Civic organizations—the independent think tanks, community groups, and advocates in your city—can play a valuable role in developing and delivering on your transportation agenda. Civic leaders have more freedom than elected officials to explore and launch new ideas. They can be a conduit for new ways of communicating ideas, whether yours or theirs.
Strong, well-organized transportation advocates exist in some cities. Many other civic groups don’t think of themselves as transportation-related organizations but have realized that transportation innovation is key to their other objectives. For example, a business association that spends most of its time promoting its members’ retail businesses may recognize that better transit is one means of drawing new customers.
The relationship between civic groups and elected officials is a dynamic one, with some groups likely to support transportation reforms, others inclined to oppose them, and many that will work with you on some issues but not on others.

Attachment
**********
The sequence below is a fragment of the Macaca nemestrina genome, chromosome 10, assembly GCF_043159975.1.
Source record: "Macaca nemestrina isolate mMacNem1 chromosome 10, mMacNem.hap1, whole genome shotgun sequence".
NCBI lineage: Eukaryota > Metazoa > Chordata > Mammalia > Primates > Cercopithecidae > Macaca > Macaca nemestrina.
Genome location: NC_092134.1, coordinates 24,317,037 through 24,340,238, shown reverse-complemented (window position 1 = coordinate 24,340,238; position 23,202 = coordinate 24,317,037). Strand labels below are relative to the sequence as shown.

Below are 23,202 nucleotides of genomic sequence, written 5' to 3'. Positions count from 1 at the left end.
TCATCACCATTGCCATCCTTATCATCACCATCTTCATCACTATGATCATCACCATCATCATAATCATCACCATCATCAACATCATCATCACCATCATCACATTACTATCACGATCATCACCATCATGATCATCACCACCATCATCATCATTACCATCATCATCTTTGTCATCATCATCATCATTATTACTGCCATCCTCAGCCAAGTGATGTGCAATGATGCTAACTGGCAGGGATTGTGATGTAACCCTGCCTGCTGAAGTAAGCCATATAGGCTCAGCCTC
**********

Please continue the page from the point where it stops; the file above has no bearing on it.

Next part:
Ideally, you can cultivate a coalition of civic leaders who will support the city when it undertakes difficult initiatives but then push the city to do even more. Transportation changes, like bus-only lanes and changes to parking, can lead to pushback. If constituents begin lobbying the city to maintain the status quo, it becomes essential for other citizens and civic leaders to continue demanding more change, giving your staff the political space to keep changing the transportation system.